I am not what happened to me, I am what I choose to become. – Carl Jung
This year marks the fourteenth year since this column was borne. It’s been a long journey which I’m very thankful to you, readers and this publication. I didn’t plan to write as a career for this part of my life… ng meral di ngara bekesel chochid. What I write may influence some but not all. Thomas Merton (a Trappist Monk) writes, “If a writer is so cautious that he never writes anything that cannot be criticized, he will never write anything that can be read. If you want to help other people you have got to make up your mind to write things that some men (people) will condemn.” We are all working progress– we haven’t arrived yet – in need tidbits of bread for the road and love to fuel our soul, to never run on empty.”
This column have been mostly about reviving our “true self” and the “value of forgiveness”. Maturity comes down to being real you by forgiving yourself, others, and God. Even though God doesn’t make mistakes, forgiving him for allowing crisis and trauma in life sets one free. He can handle it… fear not.
Someone said that a person with an experience is never at the mercy of a person with an argument.
I still remember when someone said to me, “Just be yourself.” I was confused because I really believed I was being my true self. Far from it. I was performing to the full, living in fear of miss a step and be rejected. I desired acceptance so I pushed myself to improve. The irony is the more I tried the more I lost myself. This script was deeply buried inmy subconsciousness. Before I had a chance to think, the player with the script was two steps ahead of me. Although I was defiant every step of the way the irony is I was becoming exactly what I was expected to be – my false self.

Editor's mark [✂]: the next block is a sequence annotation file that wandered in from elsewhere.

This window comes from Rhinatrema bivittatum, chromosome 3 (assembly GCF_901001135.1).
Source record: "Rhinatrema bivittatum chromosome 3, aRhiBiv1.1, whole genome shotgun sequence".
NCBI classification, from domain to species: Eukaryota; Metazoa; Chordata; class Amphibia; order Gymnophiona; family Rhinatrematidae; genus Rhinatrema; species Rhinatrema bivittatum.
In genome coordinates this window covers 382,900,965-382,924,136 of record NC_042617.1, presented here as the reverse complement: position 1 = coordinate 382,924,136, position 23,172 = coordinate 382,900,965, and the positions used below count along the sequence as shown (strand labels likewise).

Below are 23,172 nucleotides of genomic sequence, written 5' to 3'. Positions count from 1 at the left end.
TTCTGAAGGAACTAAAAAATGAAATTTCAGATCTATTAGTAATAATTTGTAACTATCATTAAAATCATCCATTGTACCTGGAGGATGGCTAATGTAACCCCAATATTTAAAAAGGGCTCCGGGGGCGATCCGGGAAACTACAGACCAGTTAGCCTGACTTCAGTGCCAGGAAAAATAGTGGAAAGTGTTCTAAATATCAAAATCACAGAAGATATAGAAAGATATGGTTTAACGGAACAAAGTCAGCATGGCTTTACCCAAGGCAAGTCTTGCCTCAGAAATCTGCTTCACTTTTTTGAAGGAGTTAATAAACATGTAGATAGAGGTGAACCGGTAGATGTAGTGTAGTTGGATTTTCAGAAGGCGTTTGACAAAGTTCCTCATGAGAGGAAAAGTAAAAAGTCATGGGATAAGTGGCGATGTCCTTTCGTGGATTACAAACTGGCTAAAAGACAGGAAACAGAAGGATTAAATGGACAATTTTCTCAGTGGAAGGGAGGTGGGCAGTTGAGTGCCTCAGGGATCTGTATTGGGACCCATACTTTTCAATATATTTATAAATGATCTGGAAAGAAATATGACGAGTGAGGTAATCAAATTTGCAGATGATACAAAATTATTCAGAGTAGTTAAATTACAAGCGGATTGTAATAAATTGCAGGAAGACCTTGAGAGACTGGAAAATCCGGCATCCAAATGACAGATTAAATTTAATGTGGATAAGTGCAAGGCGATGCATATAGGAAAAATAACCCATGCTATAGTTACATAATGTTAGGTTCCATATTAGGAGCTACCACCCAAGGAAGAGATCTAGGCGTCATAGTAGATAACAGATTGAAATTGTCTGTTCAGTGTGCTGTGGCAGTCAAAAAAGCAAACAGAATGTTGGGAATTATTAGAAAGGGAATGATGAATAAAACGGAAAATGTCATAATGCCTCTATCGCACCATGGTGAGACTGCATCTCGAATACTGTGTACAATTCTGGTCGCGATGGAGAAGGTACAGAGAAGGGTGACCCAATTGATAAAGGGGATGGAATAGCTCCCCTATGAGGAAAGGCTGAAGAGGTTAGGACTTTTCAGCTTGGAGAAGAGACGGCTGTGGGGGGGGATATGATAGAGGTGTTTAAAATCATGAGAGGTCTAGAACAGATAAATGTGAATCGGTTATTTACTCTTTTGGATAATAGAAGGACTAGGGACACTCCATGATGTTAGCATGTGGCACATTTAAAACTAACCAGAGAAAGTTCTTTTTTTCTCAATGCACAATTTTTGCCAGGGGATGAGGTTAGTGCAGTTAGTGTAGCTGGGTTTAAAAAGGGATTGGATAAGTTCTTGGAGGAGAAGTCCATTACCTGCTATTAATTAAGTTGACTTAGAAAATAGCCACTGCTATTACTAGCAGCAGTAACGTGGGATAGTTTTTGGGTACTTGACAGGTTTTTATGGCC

It takes brutal honesty to be real you beaming with spontaneity. Experts tell us that spontaneity is our ability to express our self without hindrance. We preserve and develop spontaneity if we feel safe, cherished, and free from distress. Spontaneity captures the innocence, readiness, and freshness of a child. The spontaneous person embraces joy and affectionate humor just as children, who are less pent-up and socially constrained, naturally express their authentic and visceral feelings. Those who are spontaneous beyond their childhood years retain honest access to the full range of their emotions. They retain resilience and the ability and readiness to heal, mature, and develop, to expand their competence. Our spontaneity prods us to growth because we are destined for expressing our aliveness.
Finding my true self has been a long intense war where I have become a refugee – far from home. Spiritually, I’m not home yet. This is why I love Jesus. He came to give us life freedom to live it. [/restrict]